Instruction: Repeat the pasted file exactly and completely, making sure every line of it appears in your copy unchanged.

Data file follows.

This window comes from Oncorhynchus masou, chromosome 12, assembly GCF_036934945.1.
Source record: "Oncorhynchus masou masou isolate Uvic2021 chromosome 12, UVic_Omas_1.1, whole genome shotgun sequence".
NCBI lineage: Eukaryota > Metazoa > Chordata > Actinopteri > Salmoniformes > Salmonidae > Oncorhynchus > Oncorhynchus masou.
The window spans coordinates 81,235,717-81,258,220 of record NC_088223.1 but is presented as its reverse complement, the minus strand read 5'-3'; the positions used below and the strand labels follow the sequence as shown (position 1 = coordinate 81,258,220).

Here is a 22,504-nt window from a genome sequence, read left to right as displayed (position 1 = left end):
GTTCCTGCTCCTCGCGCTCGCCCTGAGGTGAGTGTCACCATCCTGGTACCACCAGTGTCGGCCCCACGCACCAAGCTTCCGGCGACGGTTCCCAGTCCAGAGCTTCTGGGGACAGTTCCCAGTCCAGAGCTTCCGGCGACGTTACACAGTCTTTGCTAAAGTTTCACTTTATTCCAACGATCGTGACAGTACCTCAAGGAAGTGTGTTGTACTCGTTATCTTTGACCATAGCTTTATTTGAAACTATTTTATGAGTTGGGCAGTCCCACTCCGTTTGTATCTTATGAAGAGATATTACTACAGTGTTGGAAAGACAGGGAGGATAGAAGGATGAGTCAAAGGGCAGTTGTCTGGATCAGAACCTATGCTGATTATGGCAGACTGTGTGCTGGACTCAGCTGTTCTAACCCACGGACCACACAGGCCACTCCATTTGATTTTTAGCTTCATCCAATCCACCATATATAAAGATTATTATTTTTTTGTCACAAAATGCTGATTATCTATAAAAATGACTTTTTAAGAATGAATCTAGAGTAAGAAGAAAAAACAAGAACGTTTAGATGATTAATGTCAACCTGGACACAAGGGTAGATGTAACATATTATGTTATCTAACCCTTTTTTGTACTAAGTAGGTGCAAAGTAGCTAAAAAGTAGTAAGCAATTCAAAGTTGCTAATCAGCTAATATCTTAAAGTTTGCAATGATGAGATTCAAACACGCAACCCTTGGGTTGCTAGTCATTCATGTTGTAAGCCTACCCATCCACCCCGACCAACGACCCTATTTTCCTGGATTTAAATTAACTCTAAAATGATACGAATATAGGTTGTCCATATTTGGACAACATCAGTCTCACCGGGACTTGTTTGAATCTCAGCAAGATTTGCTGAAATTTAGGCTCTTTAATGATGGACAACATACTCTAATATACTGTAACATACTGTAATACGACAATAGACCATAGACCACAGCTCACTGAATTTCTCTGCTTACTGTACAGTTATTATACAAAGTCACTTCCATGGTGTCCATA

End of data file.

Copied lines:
This window comes from Oncorhynchus masou, chromosome 12, assembly GCF_036934945.1.
Source record: "Oncorhynchus masou masou isolate Uvic2021 chromosome 12, UVic_Omas_1.1, whole genome shotgun sequence".
NCBI lineage: Eukaryota > Metazoa > Chordata > Actinopteri > Salmoniformes > Salmonidae > Oncorhynchus > Oncorhynchus masou.
The window spans coordinates 81,235,717-81,258,220 of record NC_088223.1 but is presented as its reverse complement, the minus strand read 5'-3'; the positions used below and the strand labels follow the sequence as shown (position 1 = coordinate 81,258,220).

Here is a 22,504-nt window from a genome sequence, read left to right as displayed (position 1 = left end):
GTTCCTGCTCCTCGCGCTCGCCCTGAGGTGAGTGTCACCATCCTGGTACCACCAGTGTCGGCCCCACGCACCAAGCTTCCGGCGACGGTTCCCAGTCCAGAGCTTCTGGGGACAGTTCCCAGTCCAGAGCTTCCGGCGACGTTACACAGTCTTTGCTAAAGTTTCACTTTATTCCAACGATCGTGACAGTACCTCAAGGAAGTGTGTTGTACTCGTTATCTTTGACCATAGCTTTATTTGAAACTATTTTATGAGTTGGGCAGTCCCACTCCGTTTGTATCTTATGAAGAGATATTACTACAGTGTTGGAAAGACAGGGAGGATAGAAGGATGAGTCAAAGGGCAGTTGTCTGGATCAGAACCTATGCTGATTATGGCAGACTGTGTGCTGGACTCAGCTGTTCTAACCCACGGACCACACAGGCCACTCCATTTGATTTTTAGCTTCATCCAATCCACCATATATAAAGATTATTATTTTTTTGTCACAAAATGCTGATTATCTATAAAAATGACTTTTTAAGAATGAATCTAGAGTAAGAAGAAAAAACAAGAACGTTTAGATGATTAATGTCAACCTGGACACAAGGGTAGATGTAACATATTATGTTATCTAACCCTTTTTTGTACTAAGTAGGTGCAAAGTAGCTAAAAAGTAGTAAGCAATTCAAAGTTGCTAATCAGCTAATATCTTAAAGTTTGCAATGATGAGATTCAAACACGCAACCCTTGGGTTGCTAGTCATTCATGTTGTAAGCCTACCCATCCACCCCGACCAACGACCCTATTTTCCTGGATTTAAATTAACTCTAAAATGATACGAATATAGGTTGTCCATATTTGGACAACATCAGTCTCACCGGGACTTGTTTGAATCTCAGCAAGATTTGCTGAAATTTAGGCTCTTTAATGATGGACAACATACTCTAATATACTGTAACATACTGTAATACGACAATAGACCATAGACCACAGCTCACTGAATTTCTCTGCTTACTGTACAGTTATTATACAAAGTCACTTCCATGGTGTCCATA